So in this blog post I’m sharing my insights into how I design for Risograph printing. If you’re new to Risograph printing then the main thing to know is that unless you own or have access to a machine then you will be outsourcing the printing to a Riso Printing press. In my experience this is actually a good idea because the machines are the size of a large photocopier and also temperamental to use, plus a printer can help guide you in your design process or colour decisions. Here is a very comprehensive list of risograph printers around the world by People of print


So as with all my designing I tend to start with small thumbnail sketches and try to figure out if a design is worth pursuing or not, normally I’ll do a bunch of different versions at A7ish to figure how how best to make use of the space on the page (I have a thing against white space 😂) and then I’ll discard all except for my favourite which I’ll keep referring back to.

Unfortunately because I generally discard them I don’t have a great example to share, but here are the initial thumbnails for my A6 Zodiac riso prints that you can see here in my Shop. You can see I’m still undecided on Cancer with the crab on a tin and a paper bag for example:


OK so now I’m happy with the thumbnail I’m going to scale my drawing up to print size so this needs to be decided early on. I always like to work to scale rather than scaling after which can deteriorate lines and generally be a bad practice as you want to know from the start what impact your design will have. So I’ll mark out my page with margins for white space and I’ll work in pencil to start locking in ideas and details. I’ll do a first rough sketch and then work over it to get things fixed. I actually consider all the hard work to be at this stage as once you’ve got this done you’re essentially tracing and refining and it’s all downhill from here! ✨

The sketching process

Palette made from printer swatches and felt tip / crayon tests


First it’s a good idea to figure out how many print colours you want to use - this may be based on budget; how much you want your print to cost to the end purchaser, or it may be a style choice.

I prefer a fairly small colour palette with potential for overlaying colours to create new tones eg; I often use yellow and pink which can be overlaid to create orange usually at around 60% opacity! So for my Gum Ball Machine I selected Neon pink, Yellow, and Seafoam. I changed this later before going to print but that shows that there is always flexibility and it’s more about thinking and working in a reduced palette, ready for printing later…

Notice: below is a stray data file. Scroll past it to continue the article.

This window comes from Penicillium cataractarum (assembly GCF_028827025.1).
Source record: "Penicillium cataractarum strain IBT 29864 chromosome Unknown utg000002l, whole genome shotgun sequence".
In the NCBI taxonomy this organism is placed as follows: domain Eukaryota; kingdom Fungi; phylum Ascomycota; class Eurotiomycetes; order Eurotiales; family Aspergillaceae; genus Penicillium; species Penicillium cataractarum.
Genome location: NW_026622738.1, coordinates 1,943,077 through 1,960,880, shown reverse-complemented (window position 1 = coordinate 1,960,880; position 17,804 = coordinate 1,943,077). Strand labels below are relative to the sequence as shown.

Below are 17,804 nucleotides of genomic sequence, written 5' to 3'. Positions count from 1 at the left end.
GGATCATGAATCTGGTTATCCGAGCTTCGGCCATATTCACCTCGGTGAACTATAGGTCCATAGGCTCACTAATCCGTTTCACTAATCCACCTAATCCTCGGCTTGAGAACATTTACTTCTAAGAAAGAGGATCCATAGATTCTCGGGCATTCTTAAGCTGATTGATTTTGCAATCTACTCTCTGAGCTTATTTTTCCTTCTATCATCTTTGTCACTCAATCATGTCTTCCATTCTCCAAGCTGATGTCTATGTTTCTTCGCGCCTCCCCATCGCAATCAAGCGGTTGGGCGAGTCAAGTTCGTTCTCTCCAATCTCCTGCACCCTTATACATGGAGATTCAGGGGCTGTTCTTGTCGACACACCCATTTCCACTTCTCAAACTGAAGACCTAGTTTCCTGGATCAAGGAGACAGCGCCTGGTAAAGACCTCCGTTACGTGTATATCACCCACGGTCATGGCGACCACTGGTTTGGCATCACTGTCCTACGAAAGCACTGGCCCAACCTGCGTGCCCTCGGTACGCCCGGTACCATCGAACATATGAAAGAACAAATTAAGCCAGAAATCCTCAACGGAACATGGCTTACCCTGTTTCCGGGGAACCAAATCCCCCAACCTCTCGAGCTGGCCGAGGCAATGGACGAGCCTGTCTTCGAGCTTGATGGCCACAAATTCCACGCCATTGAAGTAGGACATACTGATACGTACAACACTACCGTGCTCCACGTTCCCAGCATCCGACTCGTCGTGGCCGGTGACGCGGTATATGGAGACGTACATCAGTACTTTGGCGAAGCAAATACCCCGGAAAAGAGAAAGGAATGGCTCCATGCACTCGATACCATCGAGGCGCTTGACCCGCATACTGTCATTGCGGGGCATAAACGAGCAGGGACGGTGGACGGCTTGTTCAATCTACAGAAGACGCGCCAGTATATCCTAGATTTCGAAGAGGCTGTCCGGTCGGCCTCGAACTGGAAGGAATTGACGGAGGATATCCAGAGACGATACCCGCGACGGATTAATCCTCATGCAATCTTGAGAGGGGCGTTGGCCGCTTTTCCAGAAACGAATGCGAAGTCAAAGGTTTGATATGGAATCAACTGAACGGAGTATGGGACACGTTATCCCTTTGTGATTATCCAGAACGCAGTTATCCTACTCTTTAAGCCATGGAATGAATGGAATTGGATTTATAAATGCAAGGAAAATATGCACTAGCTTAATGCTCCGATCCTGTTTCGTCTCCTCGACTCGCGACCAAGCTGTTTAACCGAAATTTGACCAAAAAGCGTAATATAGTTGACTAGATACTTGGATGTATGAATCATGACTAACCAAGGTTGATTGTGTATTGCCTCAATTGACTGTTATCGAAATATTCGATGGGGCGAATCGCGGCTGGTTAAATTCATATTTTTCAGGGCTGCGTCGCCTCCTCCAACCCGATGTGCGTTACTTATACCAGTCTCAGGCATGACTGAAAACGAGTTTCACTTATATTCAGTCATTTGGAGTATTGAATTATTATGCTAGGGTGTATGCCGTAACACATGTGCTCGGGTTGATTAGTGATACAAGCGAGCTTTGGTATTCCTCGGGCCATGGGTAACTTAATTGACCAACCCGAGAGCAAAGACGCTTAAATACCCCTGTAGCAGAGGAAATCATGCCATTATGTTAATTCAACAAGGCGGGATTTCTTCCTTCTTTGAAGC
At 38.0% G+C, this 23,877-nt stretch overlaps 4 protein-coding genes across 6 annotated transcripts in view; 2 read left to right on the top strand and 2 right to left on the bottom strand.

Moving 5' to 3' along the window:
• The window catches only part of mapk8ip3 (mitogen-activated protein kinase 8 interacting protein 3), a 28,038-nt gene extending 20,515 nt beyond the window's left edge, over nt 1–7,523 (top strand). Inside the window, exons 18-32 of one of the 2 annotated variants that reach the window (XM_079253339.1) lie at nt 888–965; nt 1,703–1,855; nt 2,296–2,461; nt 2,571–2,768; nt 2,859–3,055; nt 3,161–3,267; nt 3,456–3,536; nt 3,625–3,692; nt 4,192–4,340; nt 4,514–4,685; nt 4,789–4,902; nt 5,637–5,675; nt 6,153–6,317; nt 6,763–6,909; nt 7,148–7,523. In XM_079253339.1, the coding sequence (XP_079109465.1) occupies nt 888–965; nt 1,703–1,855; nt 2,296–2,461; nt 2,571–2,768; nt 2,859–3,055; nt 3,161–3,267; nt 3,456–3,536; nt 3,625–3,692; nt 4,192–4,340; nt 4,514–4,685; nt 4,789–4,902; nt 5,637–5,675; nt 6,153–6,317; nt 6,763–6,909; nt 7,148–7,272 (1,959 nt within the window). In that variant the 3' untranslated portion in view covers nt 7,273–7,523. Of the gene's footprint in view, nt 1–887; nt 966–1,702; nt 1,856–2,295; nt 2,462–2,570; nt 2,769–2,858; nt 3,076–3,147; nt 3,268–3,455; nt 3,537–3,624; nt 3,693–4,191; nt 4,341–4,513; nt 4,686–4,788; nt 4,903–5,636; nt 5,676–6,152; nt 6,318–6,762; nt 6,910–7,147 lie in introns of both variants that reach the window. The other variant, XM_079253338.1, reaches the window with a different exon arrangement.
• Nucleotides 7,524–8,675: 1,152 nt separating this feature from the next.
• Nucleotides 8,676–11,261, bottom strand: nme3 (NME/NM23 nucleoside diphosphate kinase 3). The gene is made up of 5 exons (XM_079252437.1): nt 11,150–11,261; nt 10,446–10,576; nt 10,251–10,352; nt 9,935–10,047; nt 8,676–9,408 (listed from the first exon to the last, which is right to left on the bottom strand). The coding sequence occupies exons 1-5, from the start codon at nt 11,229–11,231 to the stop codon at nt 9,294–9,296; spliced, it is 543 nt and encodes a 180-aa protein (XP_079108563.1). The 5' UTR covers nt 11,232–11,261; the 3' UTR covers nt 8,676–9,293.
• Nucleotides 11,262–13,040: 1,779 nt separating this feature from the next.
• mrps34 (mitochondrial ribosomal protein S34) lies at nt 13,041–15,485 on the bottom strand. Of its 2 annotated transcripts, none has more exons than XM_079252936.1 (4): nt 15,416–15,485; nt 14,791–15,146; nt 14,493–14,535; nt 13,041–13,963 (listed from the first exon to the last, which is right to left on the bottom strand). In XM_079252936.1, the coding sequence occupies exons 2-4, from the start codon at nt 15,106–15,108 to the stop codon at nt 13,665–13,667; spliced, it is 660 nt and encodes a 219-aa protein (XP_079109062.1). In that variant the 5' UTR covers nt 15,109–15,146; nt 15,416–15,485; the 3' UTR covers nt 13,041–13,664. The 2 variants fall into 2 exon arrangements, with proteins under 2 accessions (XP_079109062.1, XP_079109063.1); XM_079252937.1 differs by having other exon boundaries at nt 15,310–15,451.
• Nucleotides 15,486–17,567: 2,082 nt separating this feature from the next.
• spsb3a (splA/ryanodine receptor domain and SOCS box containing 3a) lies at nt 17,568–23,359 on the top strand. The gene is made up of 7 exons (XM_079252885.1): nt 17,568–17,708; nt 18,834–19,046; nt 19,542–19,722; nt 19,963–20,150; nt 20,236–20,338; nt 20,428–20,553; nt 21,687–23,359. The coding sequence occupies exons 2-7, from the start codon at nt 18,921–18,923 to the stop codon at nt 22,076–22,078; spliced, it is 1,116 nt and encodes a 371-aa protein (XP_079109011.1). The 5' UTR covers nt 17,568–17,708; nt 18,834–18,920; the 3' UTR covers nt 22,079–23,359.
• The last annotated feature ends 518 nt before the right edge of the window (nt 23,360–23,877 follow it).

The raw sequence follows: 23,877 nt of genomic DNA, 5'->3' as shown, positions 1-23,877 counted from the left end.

Materials: I use felt tips and colouring pencils as that helps me illustrate colours laying on top of one another and the colouring pencils also give a nice texture like Riso 👍


Now things get a tad more technical and you may diverge into your own preferred software but the principles are the same.

I use Photoshop with nearest neighbour as my pixel preference and anti alias unticked on all my tools and settings. Basically to preserve hard clean edges so that I can drop in other colours and play with colour ways etc I’ll mainly use the pencil tool and I start off by working to scale and in my 3 selected colours with opacities to get those softer tones, that are what’s so brilliant about Riso printing.

Pro tip: to get things looking as close as possible to a risograph use Multiply on all the layers but especially where colour overlaps to see a guesstimate of what will happen!

All the layers together and then separated out into their respective hues!


Once I’m happy I’ll go through each layer double checking that I’m happy with the chosen opacity: do I want it stronger or softer? Before dropping in 100% black so I’ll end up with a grey tone if there is an opacity.

I’ll work on one colour at a time, going through each layer and then flatten all the layers that belong to that colour together.

Then I’ll do the next colour and so on until I end up with 3 layers all in grey tones but named for example: Fluro pink / Orange / Green. Now I’ll save this file as my separations file before creating a pdf for each colour layer: these are my 3 print files.

Pro tip: always double check as you don’t want to print and pay for your mistakes! (been there) Plus send the printer a jpeg of your colour file to show how you expect the print to come out. This way if there are major errors they will hopefully pick up on them before going to print

Now email those files off to your trusty local printer and trust that they’ll come out amazing!!!


Check out this video pin for another insight into how I develop my ideas!

Thanks for reading please share with a friend who might find this useful or sign up to my mailing list to know when I drop new Risograph prints!

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